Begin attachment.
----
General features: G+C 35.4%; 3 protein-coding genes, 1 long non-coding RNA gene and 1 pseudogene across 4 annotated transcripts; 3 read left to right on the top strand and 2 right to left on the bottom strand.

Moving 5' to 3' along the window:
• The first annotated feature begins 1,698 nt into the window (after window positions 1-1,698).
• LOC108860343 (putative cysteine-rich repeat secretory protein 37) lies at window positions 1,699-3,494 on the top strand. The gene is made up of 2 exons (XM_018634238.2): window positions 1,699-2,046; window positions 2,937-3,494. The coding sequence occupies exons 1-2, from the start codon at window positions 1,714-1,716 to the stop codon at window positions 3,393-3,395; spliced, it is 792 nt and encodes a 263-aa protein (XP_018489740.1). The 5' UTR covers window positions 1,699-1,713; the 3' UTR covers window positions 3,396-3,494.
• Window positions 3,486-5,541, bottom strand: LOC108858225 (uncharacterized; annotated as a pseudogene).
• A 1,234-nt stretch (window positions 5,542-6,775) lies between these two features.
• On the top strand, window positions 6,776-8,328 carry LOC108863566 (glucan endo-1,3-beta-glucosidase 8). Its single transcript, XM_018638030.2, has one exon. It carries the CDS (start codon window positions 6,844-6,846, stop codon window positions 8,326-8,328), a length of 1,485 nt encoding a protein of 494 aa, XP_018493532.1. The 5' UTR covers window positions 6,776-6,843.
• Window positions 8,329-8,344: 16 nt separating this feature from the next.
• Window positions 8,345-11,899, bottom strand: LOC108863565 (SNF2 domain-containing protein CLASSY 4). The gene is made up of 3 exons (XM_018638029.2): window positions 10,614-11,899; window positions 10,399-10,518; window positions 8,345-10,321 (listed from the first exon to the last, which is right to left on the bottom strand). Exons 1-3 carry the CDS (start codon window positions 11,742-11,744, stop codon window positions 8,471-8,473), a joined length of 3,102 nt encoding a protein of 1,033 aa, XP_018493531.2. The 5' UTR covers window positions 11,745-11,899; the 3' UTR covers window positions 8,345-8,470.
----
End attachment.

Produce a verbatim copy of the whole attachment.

General features: G+C 35.4%; 3 protein-coding genes, 1 long non-coding RNA gene and 1 pseudogene across 4 annotated transcripts; 3 read left to right on the top strand and 2 right to left on the bottom strand.

Moving 5' to 3' along the window:
• The first annotated feature begins 1,698 nt into the window (after window positions 1-1,698).
• LOC108860343 (putative cysteine-rich repeat secretory protein 37) lies at window positions 1,699-3,494 on the top strand. The gene is made up of 2 exons (XM_018634238.2): window positions 1,699-2,046; window positions 2,937-3,494. The coding sequence occupies exons 1-2, from the start codon at window positions 1,714-1,716 to the stop codon at window positions 3,393-3,395; spliced, it is 792 nt and encodes a 263-aa protein (XP_018489740.1). The 5' UTR covers window positions 1,699-1,713; the 3' UTR covers window positions 3,396-3,494.
• Window positions 3,486-5,541, bottom strand: LOC108858225 (uncharacterized; annotated as a pseudogene).
• A 1,234-nt stretch (window positions 5,542-6,775) lies between these two features.
• On the top strand, window positions 6,776-8,328 carry LOC108863566 (glucan endo-1,3-beta-glucosidase 8). Its single transcript, XM_018638030.2, has one exon. It carries the CDS (start codon window positions 6,844-6,846, stop codon window positions 8,326-8,328), a length of 1,485 nt encoding a protein of 494 aa, XP_018493532.1. The 5' UTR covers window positions 6,776-6,843.
• Window positions 8,329-8,344: 16 nt separating this feature from the next.
• Window positions 8,345-11,899, bottom strand: LOC108863565 (SNF2 domain-containing protein CLASSY 4). The gene is made up of 3 exons (XM_018638029.2): window positions 10,614-11,899; window positions 10,399-10,518; window positions 8,345-10,321 (listed from the first exon to the last, which is right to left on the bottom strand). Exons 1-3 carry the CDS (start codon window positions 11,742-11,744, stop codon window positions 8,471-8,473), a joined length of 3,102 nt encoding a protein of 1,033 aa, XP_018493531.2. The 5' UTR covers window positions 11,745-11,899; the 3' UTR covers window positions 8,345-8,470.